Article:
Immigrants Get The Job Done In Hawaii
Here’s who they are and what they contribute to the local economy.
Immigrants have an outsized place in Hawaii’s history. In the 19th and early 20th centuries they came from Japan, China, Puerto Rico and the Portuguese Azores and sustained the labor-intensive sugar and pineapple industries that dominated the state until a generation ago, creating a distinctive plantation culture with its own food and even its own dialect.
But they didn’t stop coming when the plantations shut down. More likely now to come from the Philippines, South Korea or Vietnam, immigrants still power our largest industries, filling 46 percent of jobs in “tourism accommodation, arrangements and reservation services,” and 37 percent of jobs involving crop production, according to New American Economy, a national coalition of business and political leaders dedicated to immigration reform.
Immigrants have significant roles in our burgeoning STEM sector and in our world-famous food scene, comprising 46 percent of cooks in Hawaii and 45 percent of bakers, reports the U.S. Bureau of Labor Statistics. Immigrants teach our students, clean our facilities, and they employ many of us, too. In the United States as a whole, immigrants were more than twice as likely as the native-born to start new businesses in 2015, and have founded 51 percent of startups worth $1 billion or more, according to New American Economy.
Today, 1 in 5 of us living in Hawaii is a first-generation immigrant – and the rest are descended from people who came from somewhere else. Immigrants are everywhere, but most of the time, Hawaii’s immigrants fly under the radar. The ones who have “made it” are often those who have invested the most into the American dream and they can seem, in their outlook, more American than the native-born.
But lately, immigrants as a group have also been much in the news. With changing national policies and an increasingly heated debate around the benefits and costs of immigration, we thought it was time to look at the part immigrants play in Hawaii’s economy and community. Here’s a snapshot of Hawaii’s immigrants today, made up of numbers – and even more importantly, of people.
Dollars and Cents
First-generation immigrants earn slightly less on average than the average American worker and cost state and local governments more – between $450 and $3,000 more per year, according to a study conducted by the National Academies of Science (NAS) in 2017. However, NAS concluded that those increased costs are nearly all because immigrants have more children than native-born Americans – 0.52 dependent children per each immigrant adult on average vs. 0.36 per native-born adult. They simply use the public education system more than most other Americans. Another study by the Urban Institute finds similar results.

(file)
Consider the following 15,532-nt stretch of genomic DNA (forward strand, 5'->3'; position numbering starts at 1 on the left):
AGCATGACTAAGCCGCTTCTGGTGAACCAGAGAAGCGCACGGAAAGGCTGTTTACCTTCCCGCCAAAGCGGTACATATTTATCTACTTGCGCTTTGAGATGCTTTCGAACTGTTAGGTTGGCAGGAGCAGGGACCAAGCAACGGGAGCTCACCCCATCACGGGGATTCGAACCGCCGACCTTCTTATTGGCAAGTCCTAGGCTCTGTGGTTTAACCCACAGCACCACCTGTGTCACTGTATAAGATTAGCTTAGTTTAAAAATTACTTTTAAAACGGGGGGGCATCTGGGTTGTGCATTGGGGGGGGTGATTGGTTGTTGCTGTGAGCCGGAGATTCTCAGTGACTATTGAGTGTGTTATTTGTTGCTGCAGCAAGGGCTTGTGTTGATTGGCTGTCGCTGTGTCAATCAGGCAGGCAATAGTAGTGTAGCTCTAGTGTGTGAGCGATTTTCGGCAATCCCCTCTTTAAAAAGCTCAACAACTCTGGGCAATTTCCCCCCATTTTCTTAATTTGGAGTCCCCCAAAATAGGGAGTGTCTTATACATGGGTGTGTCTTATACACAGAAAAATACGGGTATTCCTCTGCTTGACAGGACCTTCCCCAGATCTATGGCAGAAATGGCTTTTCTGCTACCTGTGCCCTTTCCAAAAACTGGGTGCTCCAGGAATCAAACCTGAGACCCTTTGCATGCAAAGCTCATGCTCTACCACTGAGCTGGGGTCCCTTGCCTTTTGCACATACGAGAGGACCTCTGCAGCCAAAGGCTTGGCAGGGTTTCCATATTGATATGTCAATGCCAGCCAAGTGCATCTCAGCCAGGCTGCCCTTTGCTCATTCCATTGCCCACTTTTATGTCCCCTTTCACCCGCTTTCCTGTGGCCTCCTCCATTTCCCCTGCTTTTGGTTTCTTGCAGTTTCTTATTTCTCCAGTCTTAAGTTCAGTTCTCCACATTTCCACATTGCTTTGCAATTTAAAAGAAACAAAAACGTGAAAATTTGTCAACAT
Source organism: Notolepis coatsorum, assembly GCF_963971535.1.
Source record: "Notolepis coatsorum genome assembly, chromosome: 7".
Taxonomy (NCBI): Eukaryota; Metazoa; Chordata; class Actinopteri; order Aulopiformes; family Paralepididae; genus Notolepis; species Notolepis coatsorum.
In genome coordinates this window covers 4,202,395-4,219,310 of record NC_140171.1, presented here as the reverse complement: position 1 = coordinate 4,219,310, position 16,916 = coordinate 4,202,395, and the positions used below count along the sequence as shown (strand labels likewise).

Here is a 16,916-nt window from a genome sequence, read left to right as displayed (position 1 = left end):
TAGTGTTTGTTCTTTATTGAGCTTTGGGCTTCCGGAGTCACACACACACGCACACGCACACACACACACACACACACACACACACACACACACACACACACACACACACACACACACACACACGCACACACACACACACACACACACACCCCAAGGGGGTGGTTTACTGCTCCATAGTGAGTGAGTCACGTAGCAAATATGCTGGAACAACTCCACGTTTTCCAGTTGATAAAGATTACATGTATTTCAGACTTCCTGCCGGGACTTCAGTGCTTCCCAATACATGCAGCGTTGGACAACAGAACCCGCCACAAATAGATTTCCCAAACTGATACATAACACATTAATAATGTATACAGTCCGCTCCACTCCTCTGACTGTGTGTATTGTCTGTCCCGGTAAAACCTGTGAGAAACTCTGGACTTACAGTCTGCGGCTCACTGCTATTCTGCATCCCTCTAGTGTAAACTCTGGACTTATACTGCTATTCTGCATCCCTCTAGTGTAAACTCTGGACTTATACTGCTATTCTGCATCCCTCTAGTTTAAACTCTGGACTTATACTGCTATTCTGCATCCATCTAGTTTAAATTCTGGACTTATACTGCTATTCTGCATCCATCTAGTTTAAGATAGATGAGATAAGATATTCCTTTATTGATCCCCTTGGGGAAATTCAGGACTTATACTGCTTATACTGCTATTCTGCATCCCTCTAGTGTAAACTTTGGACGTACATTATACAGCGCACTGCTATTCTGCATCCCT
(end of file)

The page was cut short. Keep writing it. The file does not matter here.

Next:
The Urban Institute also notes those immigrant children eventually generate benefits and tax revenues that are spread throughout society “to those with and without children.” The NAS study found the children
of immigrants generate more tax revenue and show a stronger upward mobility trend than the children of native-born Americans. In other words: Immigrant families cost governments slightly more upfront in education, but their children earn higher wages and pay higher taxes after becoming adults.
What about the economic impact of immigrants in Hawaii? There is less state by state information than national information, but one study published by WalletHub, a financial services site, measured immigrant impact on each state using four factors. When all four factors are added up, Hawaii ranks 10th in the nation for overall economic benefit from immigrants.
Here is how Hawaii ranks using each of WalletHub’s four factors:
International students, No. 23: Lacking academic-superstar universities but blessed by warm weather and proximity to Asia, we’re middle-of-the-pack when it comes to attracting and educating international students, according to WalletHub’s analysis.
Brain gain/innovation, No. 38: We come out on the lower end in this category, with no Fortune 500 companies based in the state and many of our immigrants working in agriculture or tourism.
Immigrants in the workforce, No.11: This category took into consideration factors like share of foreign-born workforce, total work visas per capita and share of foreign-born business owners.
Immigrants’ socioeconomic contribution, No. 2: Hawaii stands out in the category that measures income generated by immigrant households, rates of homeownership and income from second-generation immigrant households. Hawaii’s recent immigrants and their children are integrated into the social and economic life of our islands in a way unmatched by any state except California.
Honolulu immigration lawyer Maile Hirota says every immigrant comes with a unique story: “Everybody has their own reasons for moving here. For a lot of people, it’s the American dream, it’s to start a better life. For some, it’s to have a safe life. For others, it’s education, or their children’s education, so their children can have opportunities they didn’t have in their home countries.”
When asked what immigrants contribute to the United States, she mentions diversity, hard work, energy and fresh ideas well before she mentions tax contributions.
Here are the stories of five immigrants who have brought those qualities, and more, to Hawaii.